I shall be celebrating my second stomaversary by becoming a Dyson.
That sentence is probably meaningless to anyone who is not an ostomate – and what, prithee, is an ostomate? I hear you ask. Even my spellchecker doesn’t know the word (though that isn’t unusual; I am not impressed by my spellchecker’s vocabulary).
Put in simple English, I at last have a date for the operation to reverse my colostomy: to rejoin the two ends of my colon that were left after the diseased part was removed, and to restore its normal function (fingers crossed!). I am told by the doctor who did my pre-assessment that it’s a relatively minor operation, and nothing like the ordeal I went through two years ago when I was an emergency case and spent several hours getting sliced and spliced. Again, fingers crossed: he was a very dishy man, and I tend to trust beautiful people, which is a weakness of which I am only too aware; beauty is not always truth, whatever Keats says, but I really want to believe this.
Soon after my surgery I joined the Colostomy Association, which is a marvellous organisation, a very worthwhile charity providing immense support for its members, and working to raise awareness of the condition. It has a closed Facebook page where members can discuss all kinds of private issues, rant and rave, weep and laugh, make insider jokes and generally get all kinds of advice, sympathy and information that only fellow-ostomates can provide.
I’m giving them a plug here, because they deserve it and if you know anyone with any kind of ostomy, do pass on this URL. We have members from all over the world, although it is basically a British-based charity, catering for those with colostomies, ileostomies or urostomies, as well as their nearest and dearest. (You don’t know what those are? Look them up. Most people only hear of these when they get one.)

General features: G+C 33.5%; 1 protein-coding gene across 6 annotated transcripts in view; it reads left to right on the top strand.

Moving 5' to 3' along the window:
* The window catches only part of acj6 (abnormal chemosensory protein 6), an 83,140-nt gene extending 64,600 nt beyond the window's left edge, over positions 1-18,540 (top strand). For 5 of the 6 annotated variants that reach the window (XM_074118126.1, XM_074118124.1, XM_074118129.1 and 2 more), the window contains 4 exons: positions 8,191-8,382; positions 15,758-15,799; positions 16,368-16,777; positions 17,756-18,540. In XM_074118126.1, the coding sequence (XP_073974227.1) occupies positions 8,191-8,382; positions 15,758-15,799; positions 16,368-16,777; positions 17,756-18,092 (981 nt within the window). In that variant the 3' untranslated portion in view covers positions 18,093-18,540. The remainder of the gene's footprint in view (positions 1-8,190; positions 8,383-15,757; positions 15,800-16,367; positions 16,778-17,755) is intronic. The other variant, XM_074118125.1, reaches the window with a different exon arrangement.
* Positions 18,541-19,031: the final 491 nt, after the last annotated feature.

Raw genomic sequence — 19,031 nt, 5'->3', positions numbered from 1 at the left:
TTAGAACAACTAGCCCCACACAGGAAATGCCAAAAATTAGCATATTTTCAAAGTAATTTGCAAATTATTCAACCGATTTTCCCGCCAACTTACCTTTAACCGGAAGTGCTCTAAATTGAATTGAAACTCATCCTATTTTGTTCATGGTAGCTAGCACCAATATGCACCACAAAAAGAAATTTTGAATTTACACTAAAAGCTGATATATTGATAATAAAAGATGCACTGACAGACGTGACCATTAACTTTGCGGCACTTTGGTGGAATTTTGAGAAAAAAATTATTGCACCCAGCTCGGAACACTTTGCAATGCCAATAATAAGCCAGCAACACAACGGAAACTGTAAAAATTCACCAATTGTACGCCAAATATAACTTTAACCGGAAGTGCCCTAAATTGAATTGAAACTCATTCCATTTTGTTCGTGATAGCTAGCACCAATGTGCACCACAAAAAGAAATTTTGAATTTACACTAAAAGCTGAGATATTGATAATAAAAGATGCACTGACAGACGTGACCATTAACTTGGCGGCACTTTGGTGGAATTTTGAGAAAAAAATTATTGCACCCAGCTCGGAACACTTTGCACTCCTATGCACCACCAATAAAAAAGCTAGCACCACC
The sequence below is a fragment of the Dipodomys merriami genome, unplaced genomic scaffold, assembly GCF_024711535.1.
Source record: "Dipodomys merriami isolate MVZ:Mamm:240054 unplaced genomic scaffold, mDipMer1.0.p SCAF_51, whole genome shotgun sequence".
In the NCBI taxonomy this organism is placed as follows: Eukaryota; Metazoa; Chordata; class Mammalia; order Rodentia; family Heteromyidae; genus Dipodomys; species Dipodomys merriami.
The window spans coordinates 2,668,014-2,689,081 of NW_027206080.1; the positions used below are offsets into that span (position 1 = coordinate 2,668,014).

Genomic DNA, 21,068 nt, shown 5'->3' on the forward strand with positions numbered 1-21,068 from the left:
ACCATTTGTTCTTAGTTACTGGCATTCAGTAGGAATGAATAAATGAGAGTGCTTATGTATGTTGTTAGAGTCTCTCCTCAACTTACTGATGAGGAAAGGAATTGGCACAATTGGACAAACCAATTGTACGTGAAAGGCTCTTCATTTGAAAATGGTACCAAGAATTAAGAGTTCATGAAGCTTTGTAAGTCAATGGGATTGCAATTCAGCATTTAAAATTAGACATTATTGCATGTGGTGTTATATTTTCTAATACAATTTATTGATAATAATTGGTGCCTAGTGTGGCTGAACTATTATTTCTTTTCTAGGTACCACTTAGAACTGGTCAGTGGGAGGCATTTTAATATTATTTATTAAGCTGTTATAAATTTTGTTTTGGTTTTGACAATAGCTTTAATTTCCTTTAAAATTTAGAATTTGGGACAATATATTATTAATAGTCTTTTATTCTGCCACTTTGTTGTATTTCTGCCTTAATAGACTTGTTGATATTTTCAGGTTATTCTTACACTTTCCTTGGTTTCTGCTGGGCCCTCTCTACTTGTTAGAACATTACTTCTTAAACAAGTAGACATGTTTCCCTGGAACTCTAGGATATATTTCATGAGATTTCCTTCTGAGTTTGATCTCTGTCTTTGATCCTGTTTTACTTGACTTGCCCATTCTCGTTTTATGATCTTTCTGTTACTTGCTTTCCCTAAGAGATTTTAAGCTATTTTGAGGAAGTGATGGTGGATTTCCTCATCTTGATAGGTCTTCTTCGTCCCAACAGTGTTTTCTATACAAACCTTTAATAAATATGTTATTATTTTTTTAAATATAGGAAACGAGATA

There is also a sister organisation for children, called the Breakaway Foundation, because contrary to popular belief it is not only elderly patients who have to undergo these procedures. There are a good many babies, children, teenagers and other young people living outwardly normal lives with this hidden condition, but – especially in the case of teenagers and young adults – sometimes suffering psychologically from “being different” as well as enduring the physical pain and discomfort from recurrent bouts of Crohn’s disease, ulcerative colitis, Hirschsprung’s disease etc.
These are just some of the things that are far more common than we realise, and because the areas of the body affected are private, the subject is generally taboo. Nobody wants to talk about those bodily functions, and I have also noticed some friends looking squeamish at the sight of my beautifully healed scar, which is now just a faint white line.
That is my one regret, because it’s about to be re-opened and will take a while to fade again. Having received my colostomy on 4 October 2012, here I am getting it reversed on 3 October 2014, the eve of the second anniversary of the great event, known in ostomate-speak as a stomaversary. Last year I decorated my pouch with appropriate designs. This year, I will become bagless, hence the term Dyson, from the vacuum cleaner of that ilk.
My wonderful DDD deserves a tribute at this point, along with her own DDD’s and all their respective DH’s. What am I talking about now? Well, I really have to thank my Dearest Darling Daughter for leaping into action and organising herself and my granddaughters as carers, and all of them for being willing to cooperate. I wouldn’t have been able to go ahead with the reversal otherwise. It impacts on the lives of my mother, my daughter and son-in-law, my granddaughters and their Dear Husbands, as well as on my great grand children. I wonder how many other people’s surgeries directly affect five generations of a family? All I can say is, once again, thank God for mine. I am very blessed.
I’ll be back after the event with an update, but for now I’m preparing to say goodbye to Winnie-the-Pooh.
I’m bidding adieu to Winnie-the-Pooh,
My life-saving stoma, that made me pull through;
This scheduled reversal is long overdue
And I’m happy to say that I won’t miss you.
You’ve gurgled and rumbled and burped for two years,
You’ve leaked on my undies, reduced me to tears.
You’ve pancaked and dribbled, you’ve stunk like a skunk,
Made my skin sore and red with your acidic gunk.
So I’m saying goodbye, though I know you’re a blessing,
And I hope, when you’re gone and I’m left with a dressing,
That my idle intestine still knows what to do,
And works as it should without Winnie-the-Pooh.